Those eagle-eyed developers who have been tracking the Elgg core SVN may have noticed that I have recently committed a bunch of captcha related changes, including a simple captcha module.

I just thought I’d write a quick post about it as this module makes use of a bit of Elgg functionality which has been around for a while, but that I know a number of plugin developers have missed.

Namely, the ability to extend actions.

When the Elgg framework calls an action the Action handler triggers a plugin hook called “action” before executing the action itself. This hook looks like this:

$event_result = true;
$event_result = trigger_plugin_hook('action', $action, null, $event_result);

Where $action is the action being called. If the hook returns false then the main action will not be executed.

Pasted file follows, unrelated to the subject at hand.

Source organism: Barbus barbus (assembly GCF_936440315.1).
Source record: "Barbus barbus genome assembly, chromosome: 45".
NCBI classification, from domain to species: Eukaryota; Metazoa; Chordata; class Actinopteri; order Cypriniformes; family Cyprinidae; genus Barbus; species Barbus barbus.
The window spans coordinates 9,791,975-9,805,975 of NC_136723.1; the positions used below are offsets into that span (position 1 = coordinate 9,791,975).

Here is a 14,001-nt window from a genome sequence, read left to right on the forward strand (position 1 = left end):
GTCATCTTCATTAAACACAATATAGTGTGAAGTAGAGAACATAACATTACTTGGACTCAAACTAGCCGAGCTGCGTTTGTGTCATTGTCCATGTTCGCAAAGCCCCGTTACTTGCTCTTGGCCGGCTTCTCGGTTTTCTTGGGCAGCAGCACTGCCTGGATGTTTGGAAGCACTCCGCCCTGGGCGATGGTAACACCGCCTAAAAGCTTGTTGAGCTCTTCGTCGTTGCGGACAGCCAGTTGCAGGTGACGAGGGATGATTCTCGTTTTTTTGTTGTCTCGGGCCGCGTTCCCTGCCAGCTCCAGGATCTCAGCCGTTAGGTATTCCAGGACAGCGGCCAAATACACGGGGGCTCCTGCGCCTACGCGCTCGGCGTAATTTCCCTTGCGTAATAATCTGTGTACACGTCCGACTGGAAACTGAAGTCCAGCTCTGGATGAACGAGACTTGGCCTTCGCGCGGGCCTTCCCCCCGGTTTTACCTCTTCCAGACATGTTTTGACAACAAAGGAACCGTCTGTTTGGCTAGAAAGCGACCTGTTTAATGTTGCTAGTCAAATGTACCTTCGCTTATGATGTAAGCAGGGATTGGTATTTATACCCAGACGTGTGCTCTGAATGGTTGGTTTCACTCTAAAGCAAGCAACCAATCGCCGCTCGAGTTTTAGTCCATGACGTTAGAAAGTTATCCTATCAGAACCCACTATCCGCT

The captcha module uses this to intercept the register and user/requestnewpassword actions and redirect them to a function which checks the captcha code. This check returns true if valid or false if not (which prevents the associated action from executing).

This is done as follows:

register_plugin_hook("action", "register", "captcha_verify_action_hook");
register_plugin_hook("action", "user/requestnewpassword", "captcha_verify_action_hook");


function captcha_verify_action_hook($hook, $entity_type, $returnvalue, $params)
$token = get_input('captcha_token');
$input = get_input('captcha_input');

if (($token) && (captcha_verify_captcha($input, $token)))
return true;


return false;

As you can see, this lets a plugin extend an existing action without the need to replace the action itself. In the case of the captcha plugin it allows the plugin to provide captcha support in a very loosely coupled way.

Happy coding!